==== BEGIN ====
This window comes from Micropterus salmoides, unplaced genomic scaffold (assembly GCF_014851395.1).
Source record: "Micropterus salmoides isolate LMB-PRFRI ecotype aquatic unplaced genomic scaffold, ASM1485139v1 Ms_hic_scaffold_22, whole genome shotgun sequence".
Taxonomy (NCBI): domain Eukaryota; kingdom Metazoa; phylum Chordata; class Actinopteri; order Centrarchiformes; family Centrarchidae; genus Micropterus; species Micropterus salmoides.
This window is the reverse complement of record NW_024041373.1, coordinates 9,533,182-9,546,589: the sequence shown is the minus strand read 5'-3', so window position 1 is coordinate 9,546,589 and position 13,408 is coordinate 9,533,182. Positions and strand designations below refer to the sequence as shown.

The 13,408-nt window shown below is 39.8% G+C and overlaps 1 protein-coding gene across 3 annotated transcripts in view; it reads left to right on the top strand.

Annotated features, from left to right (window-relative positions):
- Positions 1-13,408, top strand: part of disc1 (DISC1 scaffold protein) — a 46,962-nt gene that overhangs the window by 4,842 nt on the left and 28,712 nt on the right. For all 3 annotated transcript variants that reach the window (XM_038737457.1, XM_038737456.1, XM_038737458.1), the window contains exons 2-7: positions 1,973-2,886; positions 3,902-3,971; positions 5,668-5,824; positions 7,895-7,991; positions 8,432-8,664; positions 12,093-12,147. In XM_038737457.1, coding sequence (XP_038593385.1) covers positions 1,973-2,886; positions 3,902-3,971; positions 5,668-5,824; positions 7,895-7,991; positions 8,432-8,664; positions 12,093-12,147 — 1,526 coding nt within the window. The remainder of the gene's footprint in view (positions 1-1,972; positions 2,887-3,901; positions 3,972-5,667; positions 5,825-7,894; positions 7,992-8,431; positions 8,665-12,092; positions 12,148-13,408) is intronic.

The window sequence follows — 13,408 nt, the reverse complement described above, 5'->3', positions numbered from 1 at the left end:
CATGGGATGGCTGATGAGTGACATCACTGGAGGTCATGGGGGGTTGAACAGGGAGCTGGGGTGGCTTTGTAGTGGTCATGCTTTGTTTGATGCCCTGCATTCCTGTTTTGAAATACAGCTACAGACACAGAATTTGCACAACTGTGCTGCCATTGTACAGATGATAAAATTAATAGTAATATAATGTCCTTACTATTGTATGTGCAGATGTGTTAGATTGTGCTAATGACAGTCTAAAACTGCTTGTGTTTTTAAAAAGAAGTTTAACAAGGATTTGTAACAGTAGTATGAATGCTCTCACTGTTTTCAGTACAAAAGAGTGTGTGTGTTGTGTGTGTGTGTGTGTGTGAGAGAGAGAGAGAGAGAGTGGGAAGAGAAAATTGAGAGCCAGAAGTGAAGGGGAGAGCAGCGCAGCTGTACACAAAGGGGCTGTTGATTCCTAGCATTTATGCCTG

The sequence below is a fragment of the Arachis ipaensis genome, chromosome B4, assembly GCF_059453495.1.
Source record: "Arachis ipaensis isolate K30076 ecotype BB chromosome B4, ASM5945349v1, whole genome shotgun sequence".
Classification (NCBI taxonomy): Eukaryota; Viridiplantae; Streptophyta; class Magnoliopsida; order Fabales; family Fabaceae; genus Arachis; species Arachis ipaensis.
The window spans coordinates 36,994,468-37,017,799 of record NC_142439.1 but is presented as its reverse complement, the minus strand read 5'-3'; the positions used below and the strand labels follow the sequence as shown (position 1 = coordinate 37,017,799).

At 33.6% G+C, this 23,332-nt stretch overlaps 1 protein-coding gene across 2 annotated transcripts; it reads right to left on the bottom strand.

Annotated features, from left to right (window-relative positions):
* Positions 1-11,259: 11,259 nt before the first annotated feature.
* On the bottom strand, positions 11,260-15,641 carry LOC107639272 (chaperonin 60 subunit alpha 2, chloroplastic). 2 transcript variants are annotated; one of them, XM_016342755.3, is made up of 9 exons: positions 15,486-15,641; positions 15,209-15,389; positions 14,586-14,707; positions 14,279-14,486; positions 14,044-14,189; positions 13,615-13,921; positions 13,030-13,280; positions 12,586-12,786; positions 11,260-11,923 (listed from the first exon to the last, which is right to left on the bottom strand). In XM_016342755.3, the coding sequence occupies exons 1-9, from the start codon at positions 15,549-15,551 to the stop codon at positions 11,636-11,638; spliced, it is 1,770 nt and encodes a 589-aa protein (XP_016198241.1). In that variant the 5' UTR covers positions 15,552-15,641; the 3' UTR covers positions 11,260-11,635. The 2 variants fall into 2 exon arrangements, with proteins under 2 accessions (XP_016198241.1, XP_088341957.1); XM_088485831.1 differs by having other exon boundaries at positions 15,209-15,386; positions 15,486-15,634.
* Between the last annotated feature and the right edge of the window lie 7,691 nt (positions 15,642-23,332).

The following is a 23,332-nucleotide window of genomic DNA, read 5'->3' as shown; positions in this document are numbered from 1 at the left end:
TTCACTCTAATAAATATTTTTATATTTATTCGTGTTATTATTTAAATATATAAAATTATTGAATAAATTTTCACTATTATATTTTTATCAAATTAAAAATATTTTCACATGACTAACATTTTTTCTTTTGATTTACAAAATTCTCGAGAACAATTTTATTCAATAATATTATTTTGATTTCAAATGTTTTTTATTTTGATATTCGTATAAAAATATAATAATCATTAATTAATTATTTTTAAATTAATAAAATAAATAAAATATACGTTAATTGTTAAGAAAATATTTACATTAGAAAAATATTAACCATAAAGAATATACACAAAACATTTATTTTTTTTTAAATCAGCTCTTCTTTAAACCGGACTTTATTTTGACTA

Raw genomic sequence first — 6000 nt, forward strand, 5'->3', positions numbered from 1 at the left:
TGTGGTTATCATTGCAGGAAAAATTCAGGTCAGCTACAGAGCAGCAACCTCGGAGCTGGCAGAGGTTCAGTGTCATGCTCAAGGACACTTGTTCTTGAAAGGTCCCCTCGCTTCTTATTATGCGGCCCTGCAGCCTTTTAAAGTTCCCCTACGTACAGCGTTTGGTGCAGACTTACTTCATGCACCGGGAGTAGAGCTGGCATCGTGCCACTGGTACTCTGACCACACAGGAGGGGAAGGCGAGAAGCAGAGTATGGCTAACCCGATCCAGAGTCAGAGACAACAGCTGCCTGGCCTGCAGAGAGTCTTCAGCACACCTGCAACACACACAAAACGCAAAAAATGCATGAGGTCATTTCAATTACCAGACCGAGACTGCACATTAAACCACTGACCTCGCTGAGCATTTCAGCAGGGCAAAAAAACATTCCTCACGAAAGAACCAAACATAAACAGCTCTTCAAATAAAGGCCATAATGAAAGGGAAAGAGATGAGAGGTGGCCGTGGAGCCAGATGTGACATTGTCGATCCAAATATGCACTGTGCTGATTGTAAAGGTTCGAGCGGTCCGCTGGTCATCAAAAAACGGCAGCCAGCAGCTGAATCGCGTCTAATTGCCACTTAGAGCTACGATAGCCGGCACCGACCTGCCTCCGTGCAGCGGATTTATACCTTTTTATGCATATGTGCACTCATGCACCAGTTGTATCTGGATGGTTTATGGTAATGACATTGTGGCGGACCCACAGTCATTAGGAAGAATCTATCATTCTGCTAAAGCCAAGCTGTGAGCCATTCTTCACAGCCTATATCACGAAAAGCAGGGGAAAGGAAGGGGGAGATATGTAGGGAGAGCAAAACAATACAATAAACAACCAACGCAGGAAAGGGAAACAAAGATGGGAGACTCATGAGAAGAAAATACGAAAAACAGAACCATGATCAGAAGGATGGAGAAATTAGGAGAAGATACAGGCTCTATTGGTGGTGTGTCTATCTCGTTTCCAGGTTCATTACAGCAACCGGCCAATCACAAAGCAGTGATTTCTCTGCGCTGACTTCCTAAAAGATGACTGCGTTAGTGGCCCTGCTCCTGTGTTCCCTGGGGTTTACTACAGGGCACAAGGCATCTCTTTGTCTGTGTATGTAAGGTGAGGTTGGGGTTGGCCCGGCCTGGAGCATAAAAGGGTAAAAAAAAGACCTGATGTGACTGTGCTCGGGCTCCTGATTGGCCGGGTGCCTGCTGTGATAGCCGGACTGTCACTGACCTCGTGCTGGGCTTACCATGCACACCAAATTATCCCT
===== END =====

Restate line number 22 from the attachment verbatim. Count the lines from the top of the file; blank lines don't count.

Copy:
TGTGGTTATCATTGCAGGAAAAATTCAGGTCAGCTACAGAGCAGCAACCTCGGAGCTGGCAGAGGTTCAGTGTCATGCTCAAGGACACTTGTTCTTGAAAGGTCCCCTCGCTTCTTATTATGCGGCCCTGCAGCCTTTTAAAGTTCCCCTACGTACAGCGTTTGGTGCAGACTTACTTCATGCACCGGGAGTAGAGCTGGCATCGTGCCACTGGTACTCTGACCACACAGGAGGGGAAGGCGAGAAGCAGAGTATGGCTAACCCGATCCAGAGTCAGAGACAACAGCTGCCTGGCCTGCAGAGAGTCTTCAGCACACCTGCAACACACACAAAACGCAAAAAATGCATGAGGTCATTTCAATTACCAGACCGAGACTGCACATTAAACCACTGACCTCGCTGAGCATTTCAGCAGGGCAAAAAAACATTCCTCACGAAAGAACCAAACATAAACAGCTCTTCAAATAAAGGCCATAATGAAAGGGAAAGAGATGAGAGGTGGCCGTGGAGCCAGATGTGACATTGTCGATCCAAATATGCACTGTGCTGATTGTAAAGGTTCGAGCGGTCCGCTGGTCATCAAAAAACGGCAGCCAGCAGCTGAATCGCGTCTAATTGCCACTTAGAGCTACGATAGCCGGCACCGACCTGCCTCCGTGCAGCGGATTTATACCTTTTTATGCATATGTGCACTCATGCACCAGTTGTATCTGGATGGTTTATGGTAATGACATTGTGGCGGACCCACAGTCATTAGGAAGAATCTATCATTCTGCTAAAGCCAAGCTGTGAGCCATTCTTCACAGCCTATATCACGAAAAGCAGGGGAAAGGAAGGGGGAGATATGTAGGGAGAGCAAAACAATACAATAAACAACCAACGCAGGAAAGGGAAACAAAGATGGGAGACTCATGAGAAGAAAATACGAAAAACAGAACCATGATCAGAAGGATGGAGAAATTAGGAGAAGATACAGGCTCTATTGGTGGTGTGTCTATCTCGTTTCCAGGTTCATTACAGCAACCGGCCAATCACAAAGCAGTGATTTCTCTGCGCTGACTTCCTAAAAGATGACTGCGTTAGTGGCCCTGCTCCTGTGTTCCCTGGGGTTTACTACAGGGCACAAGGCATCTCTTTGTCTGTGTATGTAAGGTGAGGTTGGGGTTGGCCCGGCCTGGAGCATAAAAGGGTAAAAAAAAGACCTGATGTGACTGTGCTCGGGCTCCTGATTGGCCGGGTGCCTGCTGTGATAGCCGGACTGTCACTGACCTCGTGCTGGGCTTACCATGCACACCAAATTATCCCT